According to Malaysian Deputy International Trade and Industry Minister Datuk Ahmad Maslan, the country‘s export of components from the automotive recycling industry is expected to reach more than 511 million US-Dollar (or two billion Malaysian Ringgit) in 2020 through the involvement of 200 remanufacturing companies.
The export of such products to Africa, Pakistan and the Middle East at present is expected to touch 500 million Malaysian Ringgit (or nearly 128 million US-Dollar) for this year, Datuk Ahmad Maslan told reporters after officiating the 9th International Roundtable Conference on Automotive Recycling 2016 in April.
In the opinion of the minister, the target for the year 2020 “can be achieved, despite us having just started the industry through the National Automotive Policy 2014 (NAP 2014). We want to make the ‚4R2S‘, namely reuse, repair, recycle, remanufacture – spare parts and services, as the culture within the national automotive industry, as it is profitable and evident in a number of developed countries, including Japan,“ he added.
Elaborating further, Ahmad said the development of the automotive recycling industry would be closely monitored via the NAP 2014 to ensure that the quality of recycled components meets the set standards, with manufacturers giving a guarantee for what is sold.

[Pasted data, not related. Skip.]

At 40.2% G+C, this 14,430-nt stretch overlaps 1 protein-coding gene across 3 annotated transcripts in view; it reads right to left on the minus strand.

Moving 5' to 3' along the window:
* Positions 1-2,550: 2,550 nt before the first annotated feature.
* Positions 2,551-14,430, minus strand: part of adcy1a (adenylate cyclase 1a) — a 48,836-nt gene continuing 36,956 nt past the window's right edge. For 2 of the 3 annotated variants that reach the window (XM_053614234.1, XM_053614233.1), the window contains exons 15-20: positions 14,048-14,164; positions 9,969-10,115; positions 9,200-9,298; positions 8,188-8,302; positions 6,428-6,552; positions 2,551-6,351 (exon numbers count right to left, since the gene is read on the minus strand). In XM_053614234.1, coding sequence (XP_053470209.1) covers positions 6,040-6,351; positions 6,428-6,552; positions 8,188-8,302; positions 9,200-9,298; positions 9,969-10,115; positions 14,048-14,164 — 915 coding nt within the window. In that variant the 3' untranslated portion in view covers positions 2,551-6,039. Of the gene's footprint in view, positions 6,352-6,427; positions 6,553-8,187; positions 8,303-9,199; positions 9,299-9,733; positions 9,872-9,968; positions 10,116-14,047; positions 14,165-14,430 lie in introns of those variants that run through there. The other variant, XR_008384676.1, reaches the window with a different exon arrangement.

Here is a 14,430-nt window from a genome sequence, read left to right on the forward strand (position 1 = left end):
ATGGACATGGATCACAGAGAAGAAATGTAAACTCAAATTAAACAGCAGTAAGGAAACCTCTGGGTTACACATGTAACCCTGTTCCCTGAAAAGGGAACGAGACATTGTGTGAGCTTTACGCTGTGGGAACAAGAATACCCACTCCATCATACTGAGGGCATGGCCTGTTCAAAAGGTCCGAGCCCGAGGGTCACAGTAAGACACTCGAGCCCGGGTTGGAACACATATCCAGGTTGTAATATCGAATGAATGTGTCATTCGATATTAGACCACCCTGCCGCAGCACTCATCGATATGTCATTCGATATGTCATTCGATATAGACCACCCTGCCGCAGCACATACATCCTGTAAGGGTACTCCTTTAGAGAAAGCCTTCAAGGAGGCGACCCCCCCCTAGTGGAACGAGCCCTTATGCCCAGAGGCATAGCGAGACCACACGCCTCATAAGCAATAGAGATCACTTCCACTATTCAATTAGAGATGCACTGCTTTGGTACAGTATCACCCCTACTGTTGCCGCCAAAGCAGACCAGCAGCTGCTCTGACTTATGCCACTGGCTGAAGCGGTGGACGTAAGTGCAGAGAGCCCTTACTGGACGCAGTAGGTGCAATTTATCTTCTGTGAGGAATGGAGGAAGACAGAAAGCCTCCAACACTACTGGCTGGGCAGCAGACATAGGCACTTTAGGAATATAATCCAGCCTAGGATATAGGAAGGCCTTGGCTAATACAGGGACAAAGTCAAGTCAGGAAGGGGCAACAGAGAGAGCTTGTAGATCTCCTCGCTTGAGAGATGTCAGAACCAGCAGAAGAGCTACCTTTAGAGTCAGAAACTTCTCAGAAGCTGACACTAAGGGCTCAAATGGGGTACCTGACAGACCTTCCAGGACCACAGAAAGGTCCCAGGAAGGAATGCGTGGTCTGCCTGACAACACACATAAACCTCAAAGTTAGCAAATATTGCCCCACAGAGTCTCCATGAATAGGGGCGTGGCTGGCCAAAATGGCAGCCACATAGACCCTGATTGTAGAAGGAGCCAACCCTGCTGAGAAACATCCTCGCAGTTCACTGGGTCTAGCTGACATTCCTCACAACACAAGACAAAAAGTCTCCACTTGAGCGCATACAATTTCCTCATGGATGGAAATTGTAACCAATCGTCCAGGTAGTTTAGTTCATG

At present, four remanufacturing companies and 5,000 recyclers were operating in the country, and the number is expected to increase within four years, the minister gave account. He sees the national automotive recycling industry in line with the government‘s efforts at ensuring that implementation of green technology in the country can be expanded.
As reported, Ahmad Maslan said Bumiputera*) entrepreneurs were encouraged to participate in the industry and help to improve the national income as well as to meet the export target for it.
*) According to Wikipedia, Bumiputera or Bumiputra is a Malaysian term to describe the Malay race and other indigenous peoples of Southeast Asia, and used particularly in Malaysia.
Photo: O. Kürth